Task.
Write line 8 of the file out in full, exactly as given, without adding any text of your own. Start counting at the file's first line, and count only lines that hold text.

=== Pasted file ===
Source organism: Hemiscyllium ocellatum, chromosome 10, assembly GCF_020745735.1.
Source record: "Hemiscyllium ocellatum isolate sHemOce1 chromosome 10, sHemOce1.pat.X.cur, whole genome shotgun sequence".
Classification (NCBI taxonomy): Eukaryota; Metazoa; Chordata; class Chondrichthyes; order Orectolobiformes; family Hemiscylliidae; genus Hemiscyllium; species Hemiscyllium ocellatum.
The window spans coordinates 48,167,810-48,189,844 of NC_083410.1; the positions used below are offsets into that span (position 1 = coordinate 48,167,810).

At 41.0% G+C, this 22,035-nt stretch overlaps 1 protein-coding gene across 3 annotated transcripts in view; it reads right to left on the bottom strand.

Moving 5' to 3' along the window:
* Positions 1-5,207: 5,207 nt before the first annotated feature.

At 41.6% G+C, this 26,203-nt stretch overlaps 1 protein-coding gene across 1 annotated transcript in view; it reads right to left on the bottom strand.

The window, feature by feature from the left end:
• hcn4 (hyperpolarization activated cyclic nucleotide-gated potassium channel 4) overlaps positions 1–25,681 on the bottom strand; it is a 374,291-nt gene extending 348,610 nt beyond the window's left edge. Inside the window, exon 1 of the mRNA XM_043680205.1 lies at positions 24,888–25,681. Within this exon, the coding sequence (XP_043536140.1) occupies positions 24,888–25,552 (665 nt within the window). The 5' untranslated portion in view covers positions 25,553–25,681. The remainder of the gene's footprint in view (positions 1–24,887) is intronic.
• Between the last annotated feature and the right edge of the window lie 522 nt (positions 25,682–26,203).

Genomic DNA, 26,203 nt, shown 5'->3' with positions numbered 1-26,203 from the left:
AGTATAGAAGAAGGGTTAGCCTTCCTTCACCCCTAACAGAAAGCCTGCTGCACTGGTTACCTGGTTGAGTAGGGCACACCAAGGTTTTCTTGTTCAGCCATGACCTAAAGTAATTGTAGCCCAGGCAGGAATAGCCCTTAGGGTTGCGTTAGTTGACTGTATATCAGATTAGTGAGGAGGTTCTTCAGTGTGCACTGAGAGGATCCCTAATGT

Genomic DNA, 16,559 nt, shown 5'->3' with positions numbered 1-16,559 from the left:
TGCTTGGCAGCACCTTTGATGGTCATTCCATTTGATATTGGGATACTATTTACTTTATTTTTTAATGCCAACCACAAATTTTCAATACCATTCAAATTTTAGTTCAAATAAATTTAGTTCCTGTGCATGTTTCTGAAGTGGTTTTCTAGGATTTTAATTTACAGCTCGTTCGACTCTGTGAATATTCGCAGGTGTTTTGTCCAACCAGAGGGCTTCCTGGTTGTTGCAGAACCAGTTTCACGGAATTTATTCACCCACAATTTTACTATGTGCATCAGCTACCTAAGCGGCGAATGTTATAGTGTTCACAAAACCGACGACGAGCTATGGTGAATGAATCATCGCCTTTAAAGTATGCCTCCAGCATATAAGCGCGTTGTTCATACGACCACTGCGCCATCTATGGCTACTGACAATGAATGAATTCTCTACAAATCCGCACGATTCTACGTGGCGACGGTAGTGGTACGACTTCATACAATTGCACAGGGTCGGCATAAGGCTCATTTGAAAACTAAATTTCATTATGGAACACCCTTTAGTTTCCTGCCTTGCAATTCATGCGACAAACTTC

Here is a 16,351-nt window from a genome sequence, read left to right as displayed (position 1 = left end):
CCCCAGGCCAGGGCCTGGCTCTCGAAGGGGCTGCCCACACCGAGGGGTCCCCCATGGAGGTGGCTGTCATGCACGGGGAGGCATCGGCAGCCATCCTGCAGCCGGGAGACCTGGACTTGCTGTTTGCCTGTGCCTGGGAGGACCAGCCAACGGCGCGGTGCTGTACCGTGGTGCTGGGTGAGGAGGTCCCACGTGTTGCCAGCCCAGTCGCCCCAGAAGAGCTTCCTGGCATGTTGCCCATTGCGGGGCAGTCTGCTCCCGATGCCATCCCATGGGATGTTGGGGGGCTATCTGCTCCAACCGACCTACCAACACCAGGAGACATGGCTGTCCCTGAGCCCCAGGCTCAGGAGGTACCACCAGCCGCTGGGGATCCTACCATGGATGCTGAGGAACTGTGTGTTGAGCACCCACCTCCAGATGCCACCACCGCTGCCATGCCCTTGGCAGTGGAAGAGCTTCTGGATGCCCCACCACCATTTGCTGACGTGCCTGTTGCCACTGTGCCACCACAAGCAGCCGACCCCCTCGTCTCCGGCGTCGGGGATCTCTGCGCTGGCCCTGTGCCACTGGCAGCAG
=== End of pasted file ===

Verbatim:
At 41.6% G+C, this 26,203-nt stretch overlaps 1 protein-coding gene across 1 annotated transcript in view; it reads right to left on the bottom strand.